Copenhagen Malmö Port (CMP) now offers bunkering of Liquefied Natural Gas (LNG). First off was the vessel Ireland, which unloaded cement in Malmö.
In connection with this she was provided with LNG via tanker lorries. It's about bunkering where safety requirements are extra tough.
The bunkering at the end of May was made possible through close cooperation between the LNG supplier SkanGas, the client company Cementa, and CMP. Together the companies have investigated risks, taken precautionary measures and developed routines for bunkering LNG at CMP.
"Ireland was provided with LNG via two tanker lorries on the quayside. The bunkering was undramatic, and it feels good for us now to be able to offer this possibility", says CMP's Terminal Manager Emil Nordström.
LNG – or liquid methane that's involved here – is an alternative fuel for ships. This fuel is becoming more common as more vessels use LNG to meet emission requirements. It also means that CMP currently receives gas-powered vessels in several of its operations.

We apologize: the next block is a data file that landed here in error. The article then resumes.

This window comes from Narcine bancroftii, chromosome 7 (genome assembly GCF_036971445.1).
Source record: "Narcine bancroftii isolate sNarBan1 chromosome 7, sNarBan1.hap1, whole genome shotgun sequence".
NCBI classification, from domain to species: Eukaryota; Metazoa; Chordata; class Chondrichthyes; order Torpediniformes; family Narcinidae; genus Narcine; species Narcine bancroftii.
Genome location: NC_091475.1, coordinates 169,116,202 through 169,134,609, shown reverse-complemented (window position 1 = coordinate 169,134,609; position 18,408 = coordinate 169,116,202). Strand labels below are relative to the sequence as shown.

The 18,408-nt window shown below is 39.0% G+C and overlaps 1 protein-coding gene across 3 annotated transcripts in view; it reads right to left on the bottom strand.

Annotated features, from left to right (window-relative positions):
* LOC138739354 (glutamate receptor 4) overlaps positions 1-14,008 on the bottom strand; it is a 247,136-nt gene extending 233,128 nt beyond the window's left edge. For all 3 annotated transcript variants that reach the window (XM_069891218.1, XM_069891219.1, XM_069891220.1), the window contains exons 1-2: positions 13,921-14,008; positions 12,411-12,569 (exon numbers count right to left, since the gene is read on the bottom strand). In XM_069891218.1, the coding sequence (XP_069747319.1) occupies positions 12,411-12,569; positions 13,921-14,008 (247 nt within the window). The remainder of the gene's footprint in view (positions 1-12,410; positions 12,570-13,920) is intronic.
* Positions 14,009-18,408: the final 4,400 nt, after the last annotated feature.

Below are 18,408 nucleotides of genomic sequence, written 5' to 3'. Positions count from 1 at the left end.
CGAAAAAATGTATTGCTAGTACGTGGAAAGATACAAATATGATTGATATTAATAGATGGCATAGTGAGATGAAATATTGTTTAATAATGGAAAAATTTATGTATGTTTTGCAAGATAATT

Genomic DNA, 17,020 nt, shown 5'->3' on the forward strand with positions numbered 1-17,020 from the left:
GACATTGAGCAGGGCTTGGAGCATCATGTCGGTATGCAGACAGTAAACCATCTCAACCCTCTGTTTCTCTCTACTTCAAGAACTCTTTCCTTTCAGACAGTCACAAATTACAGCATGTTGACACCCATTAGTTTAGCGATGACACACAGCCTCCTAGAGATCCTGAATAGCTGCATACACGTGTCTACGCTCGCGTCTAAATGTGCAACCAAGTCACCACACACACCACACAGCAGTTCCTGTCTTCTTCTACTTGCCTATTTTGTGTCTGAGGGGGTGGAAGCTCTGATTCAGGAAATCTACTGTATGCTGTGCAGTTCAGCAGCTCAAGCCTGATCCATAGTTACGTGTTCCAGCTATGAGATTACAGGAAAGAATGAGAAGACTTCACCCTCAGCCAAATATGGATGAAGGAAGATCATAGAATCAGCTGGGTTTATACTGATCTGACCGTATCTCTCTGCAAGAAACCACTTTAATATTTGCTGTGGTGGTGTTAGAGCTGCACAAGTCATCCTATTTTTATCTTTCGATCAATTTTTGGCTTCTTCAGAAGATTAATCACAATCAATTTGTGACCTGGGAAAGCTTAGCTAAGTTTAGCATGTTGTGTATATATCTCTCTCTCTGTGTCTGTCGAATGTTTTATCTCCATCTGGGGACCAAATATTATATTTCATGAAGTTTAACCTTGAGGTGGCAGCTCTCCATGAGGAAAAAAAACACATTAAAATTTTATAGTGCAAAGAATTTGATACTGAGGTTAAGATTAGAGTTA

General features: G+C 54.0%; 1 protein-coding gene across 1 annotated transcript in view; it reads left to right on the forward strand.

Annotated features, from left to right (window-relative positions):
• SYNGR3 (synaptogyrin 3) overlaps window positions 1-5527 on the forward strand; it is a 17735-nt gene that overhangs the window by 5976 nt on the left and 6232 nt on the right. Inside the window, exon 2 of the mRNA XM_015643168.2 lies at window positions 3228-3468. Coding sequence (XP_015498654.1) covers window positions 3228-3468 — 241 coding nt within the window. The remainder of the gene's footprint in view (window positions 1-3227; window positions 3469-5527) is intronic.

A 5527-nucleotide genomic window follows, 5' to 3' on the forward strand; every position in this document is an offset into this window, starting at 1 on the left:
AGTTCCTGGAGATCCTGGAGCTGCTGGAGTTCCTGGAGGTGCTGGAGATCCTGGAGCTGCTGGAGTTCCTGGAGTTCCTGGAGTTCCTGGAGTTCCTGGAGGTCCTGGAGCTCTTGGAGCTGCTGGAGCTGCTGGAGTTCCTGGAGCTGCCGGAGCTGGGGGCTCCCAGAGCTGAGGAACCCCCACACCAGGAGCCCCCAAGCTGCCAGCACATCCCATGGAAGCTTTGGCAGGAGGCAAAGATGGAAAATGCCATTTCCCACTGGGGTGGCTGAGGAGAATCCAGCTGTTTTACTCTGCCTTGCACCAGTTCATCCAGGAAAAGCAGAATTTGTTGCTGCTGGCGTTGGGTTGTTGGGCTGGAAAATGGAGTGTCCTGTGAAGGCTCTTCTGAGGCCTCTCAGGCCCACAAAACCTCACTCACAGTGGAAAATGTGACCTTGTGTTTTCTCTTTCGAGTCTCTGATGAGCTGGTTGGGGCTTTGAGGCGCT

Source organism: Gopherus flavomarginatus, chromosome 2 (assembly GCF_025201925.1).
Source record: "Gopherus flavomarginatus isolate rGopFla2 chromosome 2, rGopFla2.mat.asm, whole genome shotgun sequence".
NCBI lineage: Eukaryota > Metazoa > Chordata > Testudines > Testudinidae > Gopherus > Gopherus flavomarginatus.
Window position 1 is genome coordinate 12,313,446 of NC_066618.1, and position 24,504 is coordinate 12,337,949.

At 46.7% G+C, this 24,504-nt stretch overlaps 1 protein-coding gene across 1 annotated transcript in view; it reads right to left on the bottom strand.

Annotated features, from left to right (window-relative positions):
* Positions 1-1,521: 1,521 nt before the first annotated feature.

"We are now evaluating various solutions so that more types of vessels can bunker LNG with us" says Emil Nordström. "We might consider bunkering from ships, or we might invest in our own permanent LNG infrastructure in the future."
Handling LNG imposes additional safety requirements. Methane is a volatile gas at room temperature, and it is cooled down to minus 162˚C when stored or moved. A tanker lorry can carry about 40 cubic meters of LNG. Pumping the gas over to the ship takes about an hour. Before this, the gas supplier and the on-board crew go through a check-list together.
"This ensures that the technical requirements are met and that the safety measures are in place. The routines for the bunkering itself are also gone through" explains Emil Nordström.
During the course of the work a large area on the quayside is cordoned off. When bunkering is carried out the tanker is enveloped in white smoke. This is completely harmless water vapour that is formed when the gas is pumped over to the vessel.